The MATRICS Consensus Cognitive Battery (MCCB)

The MATRICS Consensus Cognitive Battery (MCCB) was used for the cognitive assessment of patients. This battery is composed of 6 neurocognitive domains, plus a seventh social cognition domain. These seven domains are assessed using 10 neuropsychological tests, as follows: 1) Speed of Processing (Trail Making Test, Part A; Brief Assessment of Cognition in Schizophrenia, symbol coding subtest; Category fluency test, animal naming); 2) Attention/Vigilance (Con-tinuous Performance Test, Identical Pairs version); 3) Working Memory (Wechsler Memory Scale, 3rd ed., spatial span subtest; Letter - Number Span test); 4) Verbal Learning (Hopkins Verbal Learning Test - Revised); 5) Visual Learning (Brief Visuospatial Memory Test - Revised); 6) Reasoning and Problem Solving (Neuropsychological Assessment Battery, mazes subtest); and 7) Social Cognition (Mayer - Salovey - Caruso Emotional Intelligence Test, managing emotions branch)44. The tests are administered in a specified order, and take approximately 65 minutes. Participants' scores for each cognitive domain were converted into T-scores using Spanish normative data, based on the results of the MCCB co-norming and standardization process that was carried out by our group in Spanish population(46).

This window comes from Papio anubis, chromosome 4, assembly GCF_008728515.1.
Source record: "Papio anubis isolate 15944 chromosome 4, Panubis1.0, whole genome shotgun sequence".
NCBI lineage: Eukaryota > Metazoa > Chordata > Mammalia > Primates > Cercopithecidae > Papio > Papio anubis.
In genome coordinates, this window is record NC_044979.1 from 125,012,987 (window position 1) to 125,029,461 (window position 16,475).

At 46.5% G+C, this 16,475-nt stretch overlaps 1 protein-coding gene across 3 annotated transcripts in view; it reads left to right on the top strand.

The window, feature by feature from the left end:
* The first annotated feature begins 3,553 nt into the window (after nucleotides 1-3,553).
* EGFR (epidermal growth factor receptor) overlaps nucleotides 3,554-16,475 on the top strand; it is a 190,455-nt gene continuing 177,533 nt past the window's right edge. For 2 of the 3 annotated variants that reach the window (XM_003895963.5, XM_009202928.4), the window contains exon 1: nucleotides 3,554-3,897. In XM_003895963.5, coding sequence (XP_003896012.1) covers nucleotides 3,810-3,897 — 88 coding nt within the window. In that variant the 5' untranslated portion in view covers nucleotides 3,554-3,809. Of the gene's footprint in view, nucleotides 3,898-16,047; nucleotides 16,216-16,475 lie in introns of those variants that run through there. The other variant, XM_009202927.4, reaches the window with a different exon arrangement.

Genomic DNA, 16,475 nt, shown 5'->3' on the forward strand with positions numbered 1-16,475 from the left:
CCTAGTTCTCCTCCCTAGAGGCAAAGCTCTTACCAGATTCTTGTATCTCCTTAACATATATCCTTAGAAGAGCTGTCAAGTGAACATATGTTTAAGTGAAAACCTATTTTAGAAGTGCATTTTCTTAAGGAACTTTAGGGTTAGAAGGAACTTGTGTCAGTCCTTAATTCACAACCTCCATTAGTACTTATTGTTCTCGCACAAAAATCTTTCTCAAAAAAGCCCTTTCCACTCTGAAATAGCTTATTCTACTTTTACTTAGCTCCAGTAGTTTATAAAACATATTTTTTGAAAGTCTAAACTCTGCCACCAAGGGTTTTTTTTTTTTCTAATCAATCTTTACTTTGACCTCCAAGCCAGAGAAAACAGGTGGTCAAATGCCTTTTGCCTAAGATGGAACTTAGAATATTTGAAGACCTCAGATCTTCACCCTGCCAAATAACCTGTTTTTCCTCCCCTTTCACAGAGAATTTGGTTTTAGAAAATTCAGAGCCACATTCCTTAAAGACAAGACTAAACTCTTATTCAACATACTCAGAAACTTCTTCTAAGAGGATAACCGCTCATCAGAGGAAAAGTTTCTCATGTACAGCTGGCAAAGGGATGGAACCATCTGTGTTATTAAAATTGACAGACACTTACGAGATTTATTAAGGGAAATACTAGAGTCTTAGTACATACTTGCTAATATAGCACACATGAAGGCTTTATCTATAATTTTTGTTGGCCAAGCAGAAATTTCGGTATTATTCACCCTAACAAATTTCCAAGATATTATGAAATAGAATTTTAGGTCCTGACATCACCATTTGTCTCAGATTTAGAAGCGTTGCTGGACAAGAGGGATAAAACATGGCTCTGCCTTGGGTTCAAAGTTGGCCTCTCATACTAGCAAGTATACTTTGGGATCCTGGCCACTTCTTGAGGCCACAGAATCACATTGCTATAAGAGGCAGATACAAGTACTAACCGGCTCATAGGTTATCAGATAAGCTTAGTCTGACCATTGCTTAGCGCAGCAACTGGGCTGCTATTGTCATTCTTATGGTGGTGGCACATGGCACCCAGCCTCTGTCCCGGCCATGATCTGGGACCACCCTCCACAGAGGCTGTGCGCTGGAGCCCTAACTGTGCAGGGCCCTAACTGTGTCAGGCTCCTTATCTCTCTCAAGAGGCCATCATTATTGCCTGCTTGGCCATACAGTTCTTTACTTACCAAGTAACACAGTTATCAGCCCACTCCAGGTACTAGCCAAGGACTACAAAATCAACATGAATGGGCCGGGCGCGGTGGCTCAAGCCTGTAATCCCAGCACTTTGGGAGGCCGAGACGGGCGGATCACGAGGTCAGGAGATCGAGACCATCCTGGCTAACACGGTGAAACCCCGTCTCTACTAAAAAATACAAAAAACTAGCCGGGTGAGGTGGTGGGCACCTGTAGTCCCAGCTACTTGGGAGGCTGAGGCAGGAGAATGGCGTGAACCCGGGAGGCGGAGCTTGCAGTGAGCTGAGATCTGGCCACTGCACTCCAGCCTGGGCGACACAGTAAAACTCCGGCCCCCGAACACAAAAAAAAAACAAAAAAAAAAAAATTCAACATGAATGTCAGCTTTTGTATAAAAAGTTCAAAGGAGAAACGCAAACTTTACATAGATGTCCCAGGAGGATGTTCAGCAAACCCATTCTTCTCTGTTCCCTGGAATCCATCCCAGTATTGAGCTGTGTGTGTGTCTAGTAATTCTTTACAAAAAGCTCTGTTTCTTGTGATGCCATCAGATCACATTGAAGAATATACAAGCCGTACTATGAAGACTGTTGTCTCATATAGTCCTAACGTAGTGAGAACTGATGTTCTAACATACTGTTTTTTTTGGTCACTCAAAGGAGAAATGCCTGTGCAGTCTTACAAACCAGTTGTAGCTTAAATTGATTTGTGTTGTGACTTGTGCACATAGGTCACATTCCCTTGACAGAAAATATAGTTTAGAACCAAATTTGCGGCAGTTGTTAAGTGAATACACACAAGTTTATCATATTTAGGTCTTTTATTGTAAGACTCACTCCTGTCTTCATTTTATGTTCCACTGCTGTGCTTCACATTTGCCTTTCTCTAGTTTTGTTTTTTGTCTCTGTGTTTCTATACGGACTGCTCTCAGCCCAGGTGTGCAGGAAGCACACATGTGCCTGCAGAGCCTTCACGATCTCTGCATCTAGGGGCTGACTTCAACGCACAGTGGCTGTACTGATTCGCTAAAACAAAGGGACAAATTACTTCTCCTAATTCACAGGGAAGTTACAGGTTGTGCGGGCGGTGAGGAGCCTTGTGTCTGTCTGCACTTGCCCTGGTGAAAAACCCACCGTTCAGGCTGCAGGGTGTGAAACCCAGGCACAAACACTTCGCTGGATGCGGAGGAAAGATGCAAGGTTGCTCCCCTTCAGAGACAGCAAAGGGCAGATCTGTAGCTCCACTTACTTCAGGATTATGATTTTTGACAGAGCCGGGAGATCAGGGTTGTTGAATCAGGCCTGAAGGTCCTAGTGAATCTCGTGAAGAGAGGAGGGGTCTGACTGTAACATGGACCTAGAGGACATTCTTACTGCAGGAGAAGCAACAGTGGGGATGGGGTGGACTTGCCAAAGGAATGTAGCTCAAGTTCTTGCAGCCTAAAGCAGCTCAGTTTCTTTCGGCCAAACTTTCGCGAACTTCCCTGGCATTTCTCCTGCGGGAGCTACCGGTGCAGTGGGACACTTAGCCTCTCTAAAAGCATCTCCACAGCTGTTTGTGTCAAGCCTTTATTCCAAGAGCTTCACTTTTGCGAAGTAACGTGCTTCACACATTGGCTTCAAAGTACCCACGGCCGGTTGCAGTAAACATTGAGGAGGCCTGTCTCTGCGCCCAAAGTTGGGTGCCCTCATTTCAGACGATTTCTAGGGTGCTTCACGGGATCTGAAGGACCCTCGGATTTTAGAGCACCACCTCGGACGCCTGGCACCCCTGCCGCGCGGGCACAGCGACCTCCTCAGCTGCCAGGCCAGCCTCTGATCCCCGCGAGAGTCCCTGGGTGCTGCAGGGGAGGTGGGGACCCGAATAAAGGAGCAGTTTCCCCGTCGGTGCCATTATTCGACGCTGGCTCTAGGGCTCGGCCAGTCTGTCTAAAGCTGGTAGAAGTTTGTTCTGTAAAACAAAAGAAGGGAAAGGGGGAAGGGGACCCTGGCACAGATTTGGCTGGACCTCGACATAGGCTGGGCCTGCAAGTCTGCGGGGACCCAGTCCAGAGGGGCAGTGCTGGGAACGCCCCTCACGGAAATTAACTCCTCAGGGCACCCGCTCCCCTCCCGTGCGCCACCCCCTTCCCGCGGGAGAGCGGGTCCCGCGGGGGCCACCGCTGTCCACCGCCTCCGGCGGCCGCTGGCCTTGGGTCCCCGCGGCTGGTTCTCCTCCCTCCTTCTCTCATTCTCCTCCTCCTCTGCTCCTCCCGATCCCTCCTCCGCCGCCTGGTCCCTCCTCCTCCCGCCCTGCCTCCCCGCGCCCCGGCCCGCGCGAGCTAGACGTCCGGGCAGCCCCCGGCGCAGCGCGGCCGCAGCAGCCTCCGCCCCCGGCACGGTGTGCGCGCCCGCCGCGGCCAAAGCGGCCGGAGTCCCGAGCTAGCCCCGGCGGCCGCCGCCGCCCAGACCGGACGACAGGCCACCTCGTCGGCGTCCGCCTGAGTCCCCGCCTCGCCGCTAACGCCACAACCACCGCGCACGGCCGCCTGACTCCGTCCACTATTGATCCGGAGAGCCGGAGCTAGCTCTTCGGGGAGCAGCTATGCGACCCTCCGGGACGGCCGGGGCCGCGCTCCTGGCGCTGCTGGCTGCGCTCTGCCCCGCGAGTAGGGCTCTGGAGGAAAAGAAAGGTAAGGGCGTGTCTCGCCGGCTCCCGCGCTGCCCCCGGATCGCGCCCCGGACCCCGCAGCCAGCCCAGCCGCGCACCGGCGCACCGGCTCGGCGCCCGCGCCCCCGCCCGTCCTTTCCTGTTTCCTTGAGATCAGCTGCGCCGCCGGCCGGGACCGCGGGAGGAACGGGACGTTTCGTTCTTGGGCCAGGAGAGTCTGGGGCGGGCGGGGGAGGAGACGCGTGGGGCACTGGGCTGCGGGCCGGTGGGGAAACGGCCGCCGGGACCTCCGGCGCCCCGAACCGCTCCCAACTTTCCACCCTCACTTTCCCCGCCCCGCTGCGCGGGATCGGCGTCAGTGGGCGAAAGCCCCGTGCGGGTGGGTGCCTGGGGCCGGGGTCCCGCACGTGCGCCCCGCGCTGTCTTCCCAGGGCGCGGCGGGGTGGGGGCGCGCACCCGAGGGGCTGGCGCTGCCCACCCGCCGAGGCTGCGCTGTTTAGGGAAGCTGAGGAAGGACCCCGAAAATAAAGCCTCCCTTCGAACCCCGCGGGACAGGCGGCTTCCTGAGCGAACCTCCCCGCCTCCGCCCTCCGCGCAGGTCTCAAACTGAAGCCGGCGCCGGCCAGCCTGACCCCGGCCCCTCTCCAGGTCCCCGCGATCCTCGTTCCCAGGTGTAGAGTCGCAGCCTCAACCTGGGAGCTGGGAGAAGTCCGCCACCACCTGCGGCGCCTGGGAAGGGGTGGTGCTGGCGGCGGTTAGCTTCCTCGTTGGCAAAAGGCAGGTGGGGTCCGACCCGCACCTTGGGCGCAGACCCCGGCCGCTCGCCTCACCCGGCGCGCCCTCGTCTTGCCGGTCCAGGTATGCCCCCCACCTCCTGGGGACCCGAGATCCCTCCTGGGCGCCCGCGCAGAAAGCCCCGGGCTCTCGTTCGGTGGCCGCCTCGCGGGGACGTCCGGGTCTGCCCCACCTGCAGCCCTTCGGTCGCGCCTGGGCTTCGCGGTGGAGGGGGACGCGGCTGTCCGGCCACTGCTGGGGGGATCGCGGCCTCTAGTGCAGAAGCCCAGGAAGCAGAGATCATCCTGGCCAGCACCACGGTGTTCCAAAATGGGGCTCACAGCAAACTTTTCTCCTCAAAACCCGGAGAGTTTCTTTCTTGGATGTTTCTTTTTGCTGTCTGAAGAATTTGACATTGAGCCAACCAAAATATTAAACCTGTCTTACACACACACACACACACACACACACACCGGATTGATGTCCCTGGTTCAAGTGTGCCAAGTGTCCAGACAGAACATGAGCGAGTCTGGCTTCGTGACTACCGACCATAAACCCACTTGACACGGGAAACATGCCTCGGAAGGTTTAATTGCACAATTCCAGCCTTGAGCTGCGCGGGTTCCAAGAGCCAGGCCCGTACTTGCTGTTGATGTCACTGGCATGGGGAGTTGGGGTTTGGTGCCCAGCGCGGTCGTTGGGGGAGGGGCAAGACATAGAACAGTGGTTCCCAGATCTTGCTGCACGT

Statistical analysis

The mean and standard deviation (SD) were used to describe continuous variables, while percentages were used for categorical variables. Pearson's correlations were first performed between the GAF-f score and the different MCCB cognitive domains. This was followed by stepwise linear regression analyses with the GAF-f score as the dependent variable, and the cognitive domains scores that were found to be significant in the correlation analysis as the independent variables. P-values of < 0.05 were considered statistically significant. Data was managed and analysed using SPSS version 20.



Table 1 shows the GAF-f and MCCB cognitive scores for the sample. The mean GAF-f score was 56.5 (SD = 13.5). Among the different cognitive domains, the highest scores were obtained for Reasoning and problem solving (mean = 40.8, SD = 12.4) and Attention/vigilance (mean = 39.8, SD = 10.1). The lowest scores corresponded to the Verbal learning (mean = 33.6, SD = 15.6) and Visual learning (mean = 35.9, SD = 14.5) domains.

The first step of the data analysis was a correlation between the GAF-f and MCCB cognitive domain scores. As shown in Table 2, all correlations were statistically significant. Pearson's correlation coefficients ranged from 0.273 (p = 0.014) for Attention/vigilance, to 0.523 (p < 0.001) for Speed of processing.